I’m skeptical in general about fads in alternative education because I’ve been to so many alternative schools in my life. (I often say I’ll write a book about it; any takers?) Often, the theory has been that if you simply surround the child with learning stuff, they will take it all in by osmosis. I find this abhorrent! I’m a gamer. I need goals, I need obstacles, I need positive and negative reinforcement. But yes, I need to learn at my own pace; I’ll forever be glad that in seventh grade, I studied exponents, the Middle Ages, and the Russian Revolution. (The last was an independent project; teachers suggested I’d like the Russian Revolution because I like political upheaval. They suggested either that or the Cuban Revolution, which is funny because my dad is a Russia expert and my mom is a Cuba expert.) I studied censorship and read Huckleberry Finn. I presented the case for and against Kevin Mitnick, whom the government was then trying to ruin publicly for the electronic equivalent of trespassing (and is now, as could have been predicted, a reformed, well-paid computer security consultant). That school was awful—as a gifted middle school, it was an Ivy League version of Lord of the Flies—but I’ll remember well the things I learned, and the lessons reinforced by teachers who were not going to stand by and simply hope I’ll take it all in. (Again, another post.)

So, I read about this school for teens with autism and other learning disabilities and think wistfully about what it would be like to be in a school where you could choose your own direction. I’m not, to any degree, an “unschooler”; left to my own devices, I regrettably waste away due to a lack of motivation (or rather, a strong motivation and lack of drive, a pitiable state that nonetheless one can grow during). But, given a strong and well-designed system of incentives and disincentives, I like to fantasize about what it would be like to have a school I could design around me, rather than have a school attempt the other way around.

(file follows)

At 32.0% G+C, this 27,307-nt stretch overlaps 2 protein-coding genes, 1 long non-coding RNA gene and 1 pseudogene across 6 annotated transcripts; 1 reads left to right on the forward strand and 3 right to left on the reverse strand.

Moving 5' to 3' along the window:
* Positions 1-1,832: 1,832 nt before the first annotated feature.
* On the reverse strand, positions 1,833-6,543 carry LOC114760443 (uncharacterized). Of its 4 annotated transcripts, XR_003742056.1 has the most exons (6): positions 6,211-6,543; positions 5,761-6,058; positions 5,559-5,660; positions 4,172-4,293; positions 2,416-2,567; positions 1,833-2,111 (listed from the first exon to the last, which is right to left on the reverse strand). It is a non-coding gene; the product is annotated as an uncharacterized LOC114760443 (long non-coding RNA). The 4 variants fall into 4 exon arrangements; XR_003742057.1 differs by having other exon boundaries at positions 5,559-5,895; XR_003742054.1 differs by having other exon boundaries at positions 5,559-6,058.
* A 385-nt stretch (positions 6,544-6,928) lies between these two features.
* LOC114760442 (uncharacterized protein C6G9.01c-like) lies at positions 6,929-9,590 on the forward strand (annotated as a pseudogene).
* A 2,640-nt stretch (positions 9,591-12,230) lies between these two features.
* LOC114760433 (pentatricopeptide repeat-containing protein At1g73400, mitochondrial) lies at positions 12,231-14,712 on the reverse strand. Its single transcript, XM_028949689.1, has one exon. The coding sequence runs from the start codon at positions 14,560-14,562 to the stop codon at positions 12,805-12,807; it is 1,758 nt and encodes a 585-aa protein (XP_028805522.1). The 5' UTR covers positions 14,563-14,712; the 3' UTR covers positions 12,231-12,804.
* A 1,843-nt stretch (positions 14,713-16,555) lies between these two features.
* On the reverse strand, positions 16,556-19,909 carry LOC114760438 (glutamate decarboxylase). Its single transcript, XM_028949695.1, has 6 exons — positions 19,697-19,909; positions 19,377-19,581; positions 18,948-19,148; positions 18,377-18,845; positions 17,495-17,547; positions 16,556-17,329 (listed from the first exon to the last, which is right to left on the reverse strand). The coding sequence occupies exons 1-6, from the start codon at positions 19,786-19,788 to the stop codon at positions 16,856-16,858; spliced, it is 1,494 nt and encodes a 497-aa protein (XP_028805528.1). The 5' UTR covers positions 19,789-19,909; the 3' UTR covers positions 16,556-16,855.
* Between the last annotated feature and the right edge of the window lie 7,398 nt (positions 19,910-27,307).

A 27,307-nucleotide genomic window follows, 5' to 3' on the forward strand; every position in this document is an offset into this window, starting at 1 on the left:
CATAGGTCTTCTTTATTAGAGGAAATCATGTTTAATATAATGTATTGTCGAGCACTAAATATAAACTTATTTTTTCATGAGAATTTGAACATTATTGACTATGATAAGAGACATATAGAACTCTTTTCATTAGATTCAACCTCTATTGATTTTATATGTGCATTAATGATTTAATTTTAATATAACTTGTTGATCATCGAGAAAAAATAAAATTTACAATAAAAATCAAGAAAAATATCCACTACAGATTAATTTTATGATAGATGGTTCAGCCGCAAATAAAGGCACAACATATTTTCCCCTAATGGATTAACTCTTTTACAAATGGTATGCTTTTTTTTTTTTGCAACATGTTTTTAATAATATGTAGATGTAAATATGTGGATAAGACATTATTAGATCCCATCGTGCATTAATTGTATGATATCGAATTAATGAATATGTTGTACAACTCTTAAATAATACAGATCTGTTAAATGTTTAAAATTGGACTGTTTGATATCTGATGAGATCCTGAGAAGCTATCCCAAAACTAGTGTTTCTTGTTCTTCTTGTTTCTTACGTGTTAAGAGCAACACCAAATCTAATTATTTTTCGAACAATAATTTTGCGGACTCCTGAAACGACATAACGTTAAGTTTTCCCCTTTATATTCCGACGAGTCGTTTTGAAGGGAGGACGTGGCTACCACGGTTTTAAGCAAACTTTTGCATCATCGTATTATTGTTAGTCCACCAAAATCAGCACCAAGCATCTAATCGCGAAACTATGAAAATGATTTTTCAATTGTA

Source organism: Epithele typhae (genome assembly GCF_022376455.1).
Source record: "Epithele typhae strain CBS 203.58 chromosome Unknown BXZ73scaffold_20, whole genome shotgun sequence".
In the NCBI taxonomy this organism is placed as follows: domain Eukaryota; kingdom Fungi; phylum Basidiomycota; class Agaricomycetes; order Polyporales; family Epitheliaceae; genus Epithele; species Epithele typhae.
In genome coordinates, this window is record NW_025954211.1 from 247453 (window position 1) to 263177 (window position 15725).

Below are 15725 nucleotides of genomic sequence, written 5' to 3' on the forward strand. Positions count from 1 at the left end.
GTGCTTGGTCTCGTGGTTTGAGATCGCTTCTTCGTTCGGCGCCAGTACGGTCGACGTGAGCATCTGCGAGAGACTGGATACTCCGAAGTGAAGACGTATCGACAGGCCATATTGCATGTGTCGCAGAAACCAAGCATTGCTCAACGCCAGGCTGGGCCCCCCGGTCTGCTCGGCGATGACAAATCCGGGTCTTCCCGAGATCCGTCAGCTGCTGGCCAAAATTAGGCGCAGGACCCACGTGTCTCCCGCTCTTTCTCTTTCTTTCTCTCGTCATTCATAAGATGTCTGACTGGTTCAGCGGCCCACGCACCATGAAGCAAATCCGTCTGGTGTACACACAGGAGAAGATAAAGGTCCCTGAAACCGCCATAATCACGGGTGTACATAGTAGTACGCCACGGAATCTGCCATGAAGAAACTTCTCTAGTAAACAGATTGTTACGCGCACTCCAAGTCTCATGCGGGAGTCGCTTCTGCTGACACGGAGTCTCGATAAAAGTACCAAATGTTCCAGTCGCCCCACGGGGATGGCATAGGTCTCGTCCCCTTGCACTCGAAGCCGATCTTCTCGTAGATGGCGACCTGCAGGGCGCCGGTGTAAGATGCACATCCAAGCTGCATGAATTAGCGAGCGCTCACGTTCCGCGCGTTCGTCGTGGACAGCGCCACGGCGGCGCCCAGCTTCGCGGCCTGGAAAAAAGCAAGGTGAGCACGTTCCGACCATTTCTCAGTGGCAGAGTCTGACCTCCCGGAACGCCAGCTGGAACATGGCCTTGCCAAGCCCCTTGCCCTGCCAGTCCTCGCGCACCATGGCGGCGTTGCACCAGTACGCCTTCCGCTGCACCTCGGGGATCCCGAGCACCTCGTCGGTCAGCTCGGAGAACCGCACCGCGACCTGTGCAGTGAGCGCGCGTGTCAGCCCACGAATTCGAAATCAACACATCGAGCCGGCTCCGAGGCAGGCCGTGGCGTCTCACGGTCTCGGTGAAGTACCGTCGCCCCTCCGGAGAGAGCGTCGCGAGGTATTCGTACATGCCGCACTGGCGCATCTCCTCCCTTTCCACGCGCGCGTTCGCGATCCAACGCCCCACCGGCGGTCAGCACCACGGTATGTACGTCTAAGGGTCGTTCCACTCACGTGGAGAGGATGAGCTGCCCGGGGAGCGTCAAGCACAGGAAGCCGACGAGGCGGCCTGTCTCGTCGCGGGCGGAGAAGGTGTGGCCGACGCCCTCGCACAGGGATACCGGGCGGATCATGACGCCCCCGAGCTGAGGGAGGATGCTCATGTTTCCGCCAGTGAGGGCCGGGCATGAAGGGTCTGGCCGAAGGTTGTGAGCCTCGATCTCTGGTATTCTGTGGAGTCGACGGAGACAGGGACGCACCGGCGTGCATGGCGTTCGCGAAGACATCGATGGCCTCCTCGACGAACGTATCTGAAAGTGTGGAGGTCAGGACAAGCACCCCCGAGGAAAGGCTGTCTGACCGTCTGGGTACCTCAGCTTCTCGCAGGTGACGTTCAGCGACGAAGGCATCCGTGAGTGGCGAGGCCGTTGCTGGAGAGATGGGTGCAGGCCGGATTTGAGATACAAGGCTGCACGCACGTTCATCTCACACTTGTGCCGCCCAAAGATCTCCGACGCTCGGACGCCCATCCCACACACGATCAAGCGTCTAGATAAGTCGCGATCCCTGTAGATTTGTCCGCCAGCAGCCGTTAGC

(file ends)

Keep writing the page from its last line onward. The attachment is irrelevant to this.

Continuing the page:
I’d probably do art all day. Art, art, art! I’d have naked people of all shapes and sizes trapse into my studio and I’d practice, practice, practice until I have about a million styles down pat. At the end of the day, I’d read things like economics like economics and history, that I’m also interested in, as well as the news, and practice my math on a computer program of my own conception. (I say this often: give me a grant and a year, and I’ll come up with a much better way of teaching mathematics.)

That’s wonderful to think about. It’s too bad it’s all a fantasy.

October 5, 2008

Re: Dress of Grievances

Filed under: Uncategorized — Tags: , , , , — Tina Russell @ 5:53 pm

(Alternate titles: “Skirting the Issue,” “K.K. Lament,” “Backless vs. Tactless,” and “The Prom Before the Storm”)

GayCityNews – Prom Dress a Federal Case
In a September 25 ruling, a federal judge in Gary, Indiana, gave a green light to a lawsuit by a transsexual high school student suing over his principal’s refusal to allow him to attend the prom in a dress.

According to the complaint, [student Kevin “K.K.”] Logan identifies as a gay transsexual youth who prefers to wear feminine attire, and did so throughout his senior year at West Side High School in Gary. It is an interesting sign of the times that Logan claims he encountered no substantial problems at school due to his attire, finding both teachers and fellow students generally supportive. Even the assistant principal stated no objections when Logan inquired about wearing a dress to the prom.

But principal Diana Rouse stated her objection, directing that Logan wear a pants suit rather than a prom dress.

Despite this, Logan arrived at the prom wearing a dress similar to those worn by the girls in attendance, and was denied entry at Rouse’s direction. Several students aware of what was going on left the prom and spent part of the evening in the parking lot with Logan to show their solidarity, before he returned home without having been allowed to enter.